- Kevin Parker, senior adviser
- Doug Thornell 
- Leah Williams 
- Beth Windisch
1717 Rhode Island Ave, NW, Suite 650
Washington, DC 20036
Articles and resources
Related SourceWatch resources
- "Homepage," Lawmedia.net, accessed August 2008.
- "2007-2008 minority political companies directory," The Democratic Party, accessed August 2008.
- Jeffrey H. Birnbaum, "The Man Behind the Byline Isn't Behind the Article. So, Who Is?," Washington Post, July 29, 2008.
- Declan McCullagh, "Wanted: Writers for D.C. tech lobby group, secrecy mandatory," CNET News, August 14, 2008.
- Declan McCullagh, "Secretive D.C. firm says corn growers' anti-Google letter is legit," CNET News, June 12, 2008.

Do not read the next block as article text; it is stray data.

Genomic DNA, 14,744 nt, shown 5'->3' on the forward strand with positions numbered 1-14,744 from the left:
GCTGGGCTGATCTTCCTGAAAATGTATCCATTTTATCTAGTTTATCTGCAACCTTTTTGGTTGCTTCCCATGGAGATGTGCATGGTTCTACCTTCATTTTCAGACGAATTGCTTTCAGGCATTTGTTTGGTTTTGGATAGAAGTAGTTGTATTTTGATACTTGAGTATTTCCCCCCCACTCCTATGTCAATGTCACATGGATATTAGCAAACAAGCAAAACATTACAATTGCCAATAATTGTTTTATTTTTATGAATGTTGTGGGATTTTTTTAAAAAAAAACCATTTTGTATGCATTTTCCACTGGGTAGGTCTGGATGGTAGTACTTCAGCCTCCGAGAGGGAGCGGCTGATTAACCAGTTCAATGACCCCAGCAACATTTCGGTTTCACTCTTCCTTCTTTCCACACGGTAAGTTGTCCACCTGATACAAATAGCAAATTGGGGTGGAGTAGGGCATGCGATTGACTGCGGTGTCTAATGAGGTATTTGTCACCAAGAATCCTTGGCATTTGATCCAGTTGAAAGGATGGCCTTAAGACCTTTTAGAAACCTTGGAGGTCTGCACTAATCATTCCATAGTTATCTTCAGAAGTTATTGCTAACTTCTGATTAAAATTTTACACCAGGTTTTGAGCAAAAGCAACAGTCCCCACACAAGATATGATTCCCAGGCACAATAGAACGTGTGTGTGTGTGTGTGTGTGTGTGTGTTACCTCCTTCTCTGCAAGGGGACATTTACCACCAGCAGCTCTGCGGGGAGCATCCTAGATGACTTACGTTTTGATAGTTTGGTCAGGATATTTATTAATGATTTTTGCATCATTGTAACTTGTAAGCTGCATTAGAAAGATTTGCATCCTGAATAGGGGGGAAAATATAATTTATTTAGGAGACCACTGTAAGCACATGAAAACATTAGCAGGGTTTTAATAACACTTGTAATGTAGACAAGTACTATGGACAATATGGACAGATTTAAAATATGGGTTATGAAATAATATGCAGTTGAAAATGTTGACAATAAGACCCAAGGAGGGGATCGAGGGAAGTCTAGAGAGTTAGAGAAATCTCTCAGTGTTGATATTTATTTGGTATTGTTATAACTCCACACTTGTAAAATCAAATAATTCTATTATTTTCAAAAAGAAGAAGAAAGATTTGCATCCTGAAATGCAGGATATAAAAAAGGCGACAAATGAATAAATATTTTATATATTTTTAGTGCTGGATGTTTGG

- Megan Scully, "Outside Influences," National Journal's CongressDaily, October 24, 2007.
- Shawn Zeller, "Radio Backers Go Broad," Congressional Quarterly Weekly, July 28, 2007.
- "Private-jet owners fight a proposed tax increase: Plan would ease major carriers' burden," The International Herald Tribune, May 16, 2007.
- "Mergers, Net Neutrality, Franchising Widen Lawmaker, Lobbyist Gap," Telecom Policy Report, March 20, 2006.
- "Law Media Group," Lobbyists.info, accessed August 2008.
- "FCC Commissioner Copps Announces Staff Changes," US Fed News, April 12, 2006.
- "People," National Journal's CongressDaily, October 5, 2007.
- "William Jusino," LinkedIn profile, accessed August 2008.
- "People," TWICE, November 20, 2006.
- David M. Drucker and Josh Kurtz, "Shop Talk," Roll Call, March 1, 2007.
- Barbara Grady, "Unflagging confidence helps entrepreneur hurdle obstacles," Contra Costa Times (California), July 13, 2007.
- Declan McCullagh, "Corn farmers take anti-Google fight to Washington," CNET News, June 11, 2008.